- By: Seth Norman
True to Type
Should you judge a fly caster by his cover?
- By: Adrienne Comeau
- Photography by: Darcy Bacha
Photographer: Darcy Bacha, Rhododendron, Oregon
- By: Tosh Brown
Bluefish invade the Northeast each spring without fanfare. They’re not tracked on message boards or rumor-milled in fly shops, like stripers. Bass freaks arrange their lives around the migration, but few people budget vacation time, rise at 4:00 AM and drive three hours just to check their favorite spots for bluefish.
- By: Greg Thomas
All in a day’s work on Oregon’s Deschutes.
by Greg Thomas
photographs by the author
- By: Chris Santella
- Photography by: Brian Grossenbacher
I once asked photographer and angling adventurer extraordinaire Brian O’Keefe what advice he would offer young people who were interested in working in the fly-fishing industry. “Don’t be the guide,” he advised.
Bashful About Bright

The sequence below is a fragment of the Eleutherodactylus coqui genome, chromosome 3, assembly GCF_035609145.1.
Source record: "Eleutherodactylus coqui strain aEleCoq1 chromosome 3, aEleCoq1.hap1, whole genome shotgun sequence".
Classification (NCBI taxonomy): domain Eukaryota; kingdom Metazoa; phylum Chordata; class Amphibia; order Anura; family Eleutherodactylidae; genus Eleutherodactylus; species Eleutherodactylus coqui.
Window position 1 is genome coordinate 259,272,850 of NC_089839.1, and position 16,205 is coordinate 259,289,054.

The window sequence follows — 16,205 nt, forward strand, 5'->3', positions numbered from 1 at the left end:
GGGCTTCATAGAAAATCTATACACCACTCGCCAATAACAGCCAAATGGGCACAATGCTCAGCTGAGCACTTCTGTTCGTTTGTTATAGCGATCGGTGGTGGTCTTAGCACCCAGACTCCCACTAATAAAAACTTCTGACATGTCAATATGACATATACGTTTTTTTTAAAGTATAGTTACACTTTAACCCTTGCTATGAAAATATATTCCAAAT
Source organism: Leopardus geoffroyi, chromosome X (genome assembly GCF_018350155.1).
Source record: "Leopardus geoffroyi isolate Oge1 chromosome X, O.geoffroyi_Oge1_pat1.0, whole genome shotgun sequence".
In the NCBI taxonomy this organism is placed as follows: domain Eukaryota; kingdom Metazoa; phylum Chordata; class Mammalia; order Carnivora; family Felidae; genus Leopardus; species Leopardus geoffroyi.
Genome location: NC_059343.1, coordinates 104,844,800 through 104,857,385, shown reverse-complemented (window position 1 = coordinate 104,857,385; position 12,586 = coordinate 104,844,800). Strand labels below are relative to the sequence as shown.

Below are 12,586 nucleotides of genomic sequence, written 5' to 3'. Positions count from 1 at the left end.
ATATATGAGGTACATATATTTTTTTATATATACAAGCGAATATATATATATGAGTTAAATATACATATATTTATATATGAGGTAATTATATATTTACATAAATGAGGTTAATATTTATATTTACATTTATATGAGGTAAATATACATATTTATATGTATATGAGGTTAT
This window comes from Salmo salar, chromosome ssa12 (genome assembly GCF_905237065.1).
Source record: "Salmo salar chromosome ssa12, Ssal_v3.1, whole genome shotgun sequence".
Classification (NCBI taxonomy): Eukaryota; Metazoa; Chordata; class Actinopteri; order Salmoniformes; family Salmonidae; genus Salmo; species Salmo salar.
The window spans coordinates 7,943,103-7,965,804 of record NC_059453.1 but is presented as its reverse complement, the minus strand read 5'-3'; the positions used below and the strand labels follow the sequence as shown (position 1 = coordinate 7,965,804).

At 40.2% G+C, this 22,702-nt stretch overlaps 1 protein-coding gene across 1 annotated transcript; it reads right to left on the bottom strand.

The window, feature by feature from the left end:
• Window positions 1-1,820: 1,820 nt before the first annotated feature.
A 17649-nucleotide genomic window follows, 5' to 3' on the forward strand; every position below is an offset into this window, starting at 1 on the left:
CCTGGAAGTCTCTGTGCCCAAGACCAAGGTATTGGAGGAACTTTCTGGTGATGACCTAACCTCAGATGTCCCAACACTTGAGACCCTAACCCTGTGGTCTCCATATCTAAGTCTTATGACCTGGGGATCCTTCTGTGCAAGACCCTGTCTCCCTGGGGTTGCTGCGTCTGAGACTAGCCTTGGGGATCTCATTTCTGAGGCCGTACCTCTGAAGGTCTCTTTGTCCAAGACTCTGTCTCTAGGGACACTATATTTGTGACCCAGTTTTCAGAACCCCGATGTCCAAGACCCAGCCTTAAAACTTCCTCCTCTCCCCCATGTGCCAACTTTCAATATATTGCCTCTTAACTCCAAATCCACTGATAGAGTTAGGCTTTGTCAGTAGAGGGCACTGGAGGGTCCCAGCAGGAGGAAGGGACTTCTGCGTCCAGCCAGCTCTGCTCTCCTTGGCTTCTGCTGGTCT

How to catch bigger trout on sunny days.
Photographs by the author
practical&useful /// Dave Hughes
- By: John Gierach
- Photography by: Bob White
WE WERE DRIVING OVER A DIRT-ROAD PASS THROUGH Wyoming’s Salt River mountains: two muddy wheel ruts running next to the stream we’d fished that afternoon, which this high up the drainage was narrow enough to straddle. It was near sunset on a clear September evening, and as we started down the back side of the pass the valley ahead of us was a bowl of purple shade trimmed in gold. Doug reached over and turned on the GPS unit in the pickup. A meandering red line stretching to a digital horizon appeared on the screen and a female voice said, “Street name unknown.”
- By: John Gierach
Reuben didn’t like the looks of the weather, and this is a man who’s squinted at plenty of threatening skies before climbing into the front seat of a float plane.
- By: John Holt
In a fly-fishing world where nymphing for carp is considered high sport, as it should be, actively seeking mountain whitefish, except in the winter months, is considered at best déclassé. Mention of trips to favorite whitefish holes generates expressions of incredulity and disgust. As the Doors so aptly said, “Faces look ugly when you’re alone.”